More action needs to be taken to deal with the growing problem of children from mixed marriages being abducted and taken abroad, the House human rights committee said on Monday.
In 2016 there were 29 such cases compared with 24 in 2015, with most of the children being taken to Middle Eastern countries via the north.
“Parents from third countries, mainly Arabs, but also from the former Eastern bloc, do not cooperate, as their relevant services do not cooperate,” Disy MP Mariella Aristidou told the House during a session that was attended by some of the Cypriot parents of abducted children.” As a result, the problem is growing, and in almost all cases it is impossible to find a solution,” she added.
Aristidou said ways need to be found to deal with the situation and the House should give the relevant services powers to stop the abductions. So far, no specific committee has been set up, and the Ministry of Justice was not present at the session.
Akel MP Skevi Koutra Koukouma said the problem has been under discussion for more than three years and that the Ministry of Foreign Affairs, which has been responsible for dealing with the problem of the abductions since 2014 ‘has done nothing’.
“The officers are not trained. We even lose cases in court, particularly regarding issues of European warrants or international warrants, because the procedure is not right, the form has not been properly completed,” Koukouma said.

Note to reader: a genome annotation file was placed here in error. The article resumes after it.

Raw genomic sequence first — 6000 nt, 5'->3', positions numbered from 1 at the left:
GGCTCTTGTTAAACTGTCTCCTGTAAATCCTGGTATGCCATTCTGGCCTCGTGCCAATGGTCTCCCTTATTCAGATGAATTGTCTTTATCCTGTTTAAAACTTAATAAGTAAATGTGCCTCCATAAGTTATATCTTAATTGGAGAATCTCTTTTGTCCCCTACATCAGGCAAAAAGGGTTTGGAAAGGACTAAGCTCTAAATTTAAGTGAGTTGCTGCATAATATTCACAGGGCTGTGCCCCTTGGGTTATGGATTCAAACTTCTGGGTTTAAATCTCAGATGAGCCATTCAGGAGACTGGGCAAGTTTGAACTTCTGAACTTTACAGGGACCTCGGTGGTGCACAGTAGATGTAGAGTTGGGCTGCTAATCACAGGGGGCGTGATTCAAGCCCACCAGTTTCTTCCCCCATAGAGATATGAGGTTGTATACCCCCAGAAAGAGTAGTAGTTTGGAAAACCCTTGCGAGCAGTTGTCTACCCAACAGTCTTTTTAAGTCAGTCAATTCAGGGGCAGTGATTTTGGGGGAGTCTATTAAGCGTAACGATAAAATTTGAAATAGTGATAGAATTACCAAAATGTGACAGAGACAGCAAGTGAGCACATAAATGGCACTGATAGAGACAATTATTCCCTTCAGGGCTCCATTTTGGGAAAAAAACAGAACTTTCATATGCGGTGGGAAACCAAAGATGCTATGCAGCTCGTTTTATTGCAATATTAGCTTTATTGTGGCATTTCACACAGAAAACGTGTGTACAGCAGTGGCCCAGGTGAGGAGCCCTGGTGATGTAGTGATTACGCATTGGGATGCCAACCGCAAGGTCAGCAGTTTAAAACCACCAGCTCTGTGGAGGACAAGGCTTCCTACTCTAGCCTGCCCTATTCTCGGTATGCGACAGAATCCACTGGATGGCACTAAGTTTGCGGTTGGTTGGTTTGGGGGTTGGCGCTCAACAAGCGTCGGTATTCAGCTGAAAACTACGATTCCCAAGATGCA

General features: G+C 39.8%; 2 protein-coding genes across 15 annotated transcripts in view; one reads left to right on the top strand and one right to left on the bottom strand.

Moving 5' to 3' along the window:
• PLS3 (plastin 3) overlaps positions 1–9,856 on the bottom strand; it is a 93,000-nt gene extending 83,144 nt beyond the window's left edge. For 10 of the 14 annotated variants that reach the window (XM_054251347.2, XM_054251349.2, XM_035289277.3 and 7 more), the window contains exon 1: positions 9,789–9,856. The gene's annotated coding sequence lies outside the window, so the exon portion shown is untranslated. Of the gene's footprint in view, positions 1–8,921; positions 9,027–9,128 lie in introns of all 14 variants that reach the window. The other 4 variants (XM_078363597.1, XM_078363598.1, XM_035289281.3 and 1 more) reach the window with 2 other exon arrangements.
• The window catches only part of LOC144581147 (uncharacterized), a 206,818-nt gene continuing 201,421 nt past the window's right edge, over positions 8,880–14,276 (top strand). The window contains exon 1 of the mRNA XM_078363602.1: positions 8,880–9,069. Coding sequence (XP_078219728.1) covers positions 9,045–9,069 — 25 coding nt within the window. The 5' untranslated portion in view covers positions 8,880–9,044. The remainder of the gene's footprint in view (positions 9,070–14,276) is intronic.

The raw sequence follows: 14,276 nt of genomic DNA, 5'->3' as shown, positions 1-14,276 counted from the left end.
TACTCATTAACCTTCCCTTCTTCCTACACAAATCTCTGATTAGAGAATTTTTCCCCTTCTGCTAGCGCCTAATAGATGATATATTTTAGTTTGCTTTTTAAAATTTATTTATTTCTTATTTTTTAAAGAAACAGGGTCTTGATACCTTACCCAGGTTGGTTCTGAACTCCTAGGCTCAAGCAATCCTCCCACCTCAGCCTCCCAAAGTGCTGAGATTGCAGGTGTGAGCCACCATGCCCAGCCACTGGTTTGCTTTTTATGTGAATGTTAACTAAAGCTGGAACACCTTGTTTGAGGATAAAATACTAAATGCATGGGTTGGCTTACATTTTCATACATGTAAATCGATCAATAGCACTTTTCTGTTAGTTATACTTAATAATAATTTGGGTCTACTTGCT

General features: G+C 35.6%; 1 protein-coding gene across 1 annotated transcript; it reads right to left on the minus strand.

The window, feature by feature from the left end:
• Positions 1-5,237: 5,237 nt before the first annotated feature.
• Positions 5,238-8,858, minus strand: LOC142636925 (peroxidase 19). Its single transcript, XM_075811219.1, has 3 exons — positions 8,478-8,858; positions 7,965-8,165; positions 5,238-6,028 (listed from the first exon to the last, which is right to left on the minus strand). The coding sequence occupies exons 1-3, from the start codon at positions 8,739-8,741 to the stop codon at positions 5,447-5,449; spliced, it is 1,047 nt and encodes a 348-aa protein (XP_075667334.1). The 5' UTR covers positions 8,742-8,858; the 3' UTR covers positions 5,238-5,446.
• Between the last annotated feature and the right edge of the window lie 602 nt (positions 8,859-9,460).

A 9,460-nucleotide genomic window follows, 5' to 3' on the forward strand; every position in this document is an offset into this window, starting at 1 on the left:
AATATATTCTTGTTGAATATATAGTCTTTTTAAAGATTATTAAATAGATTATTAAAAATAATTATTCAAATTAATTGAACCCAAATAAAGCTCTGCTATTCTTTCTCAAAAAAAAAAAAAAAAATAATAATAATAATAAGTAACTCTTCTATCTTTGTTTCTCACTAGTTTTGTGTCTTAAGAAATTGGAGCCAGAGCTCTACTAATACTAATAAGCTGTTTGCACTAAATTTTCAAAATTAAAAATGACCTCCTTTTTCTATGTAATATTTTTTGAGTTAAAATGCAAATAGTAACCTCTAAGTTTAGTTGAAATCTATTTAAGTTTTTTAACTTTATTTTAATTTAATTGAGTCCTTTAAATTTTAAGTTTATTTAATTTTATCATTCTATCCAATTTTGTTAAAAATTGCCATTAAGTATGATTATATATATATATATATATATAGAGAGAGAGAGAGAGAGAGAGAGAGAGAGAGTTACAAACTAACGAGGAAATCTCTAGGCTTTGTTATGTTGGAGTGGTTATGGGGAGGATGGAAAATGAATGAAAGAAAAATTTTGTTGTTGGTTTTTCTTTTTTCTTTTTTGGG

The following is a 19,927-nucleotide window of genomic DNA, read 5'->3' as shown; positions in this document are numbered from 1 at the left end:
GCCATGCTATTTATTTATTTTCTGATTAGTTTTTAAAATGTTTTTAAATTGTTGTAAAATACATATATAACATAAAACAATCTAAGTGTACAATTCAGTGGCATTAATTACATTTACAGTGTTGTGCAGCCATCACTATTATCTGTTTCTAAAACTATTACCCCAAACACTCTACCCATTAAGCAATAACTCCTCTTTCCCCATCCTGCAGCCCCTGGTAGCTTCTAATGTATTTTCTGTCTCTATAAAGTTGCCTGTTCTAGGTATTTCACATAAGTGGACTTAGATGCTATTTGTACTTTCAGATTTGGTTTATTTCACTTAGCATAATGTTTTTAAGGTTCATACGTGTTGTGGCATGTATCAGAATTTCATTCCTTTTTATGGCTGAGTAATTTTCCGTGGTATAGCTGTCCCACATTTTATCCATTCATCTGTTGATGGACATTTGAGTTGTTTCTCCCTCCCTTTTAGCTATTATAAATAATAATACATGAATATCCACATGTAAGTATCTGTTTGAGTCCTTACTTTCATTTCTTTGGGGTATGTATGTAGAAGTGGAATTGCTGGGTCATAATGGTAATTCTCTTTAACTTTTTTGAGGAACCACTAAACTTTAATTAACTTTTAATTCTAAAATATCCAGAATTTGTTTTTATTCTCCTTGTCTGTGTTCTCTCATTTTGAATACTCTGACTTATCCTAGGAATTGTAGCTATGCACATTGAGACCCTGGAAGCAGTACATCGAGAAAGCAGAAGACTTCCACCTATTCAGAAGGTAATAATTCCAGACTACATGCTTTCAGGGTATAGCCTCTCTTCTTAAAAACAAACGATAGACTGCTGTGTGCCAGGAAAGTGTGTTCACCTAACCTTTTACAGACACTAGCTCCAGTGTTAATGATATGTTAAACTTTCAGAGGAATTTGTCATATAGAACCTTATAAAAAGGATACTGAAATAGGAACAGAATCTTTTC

“It is tragic, because today we have heard again about the tragic situation in which families live. And do you know how much more tragic it is when you have a kidnapped child, and all that the welfare office has done is to end the single parent allowance?” she added.
Some of the children are now in countries where wars are raging, according to Koukouma.
Chrystalla Panayiotou, a mother of two abducted children, said that the government and the relevant authorities are not cooperating with each other, which makes it impossible for parents to get their children back. She asked for the government to finally set up the dedicated committee that was supposed to have been established four years ago.
Panayiotou told the committee she has had no information for the past year about her children who were taken by her Syrian husband when they were 18 months and 4.5 years old. They are now 5 and 9 years old.
“Right now, I do not know where my kids are. I am complaining about the Cypriot government. I am a Cypriot citizen and no one supports me,” she concluded.
Another mother, Leslie Varsanidou, said that although she has secured a decision from a Lebanese tribunal to request immediate transfer of her child to Cyprus, nothing has happened for two years. Her son was taken by his father when he was six. Today he is 13.
“Always, when his father lets me talk to him on the phone, he asks ‘Mommy, when are you coming to get me?’”
Few abducted children are reunited with their Cypriot parents. It is easier to process cases when dealing with countries that have signed The Hague Convention, which includes all EU member states. Countries that are not part of the convention, such as Middle Eastern countries, do not legally have to cooperate and fall under the responsibility of the foreign ministry, which uses diplomatic means to try to resolve the disputes. In practice, this makes it very difficult for the children to be returned.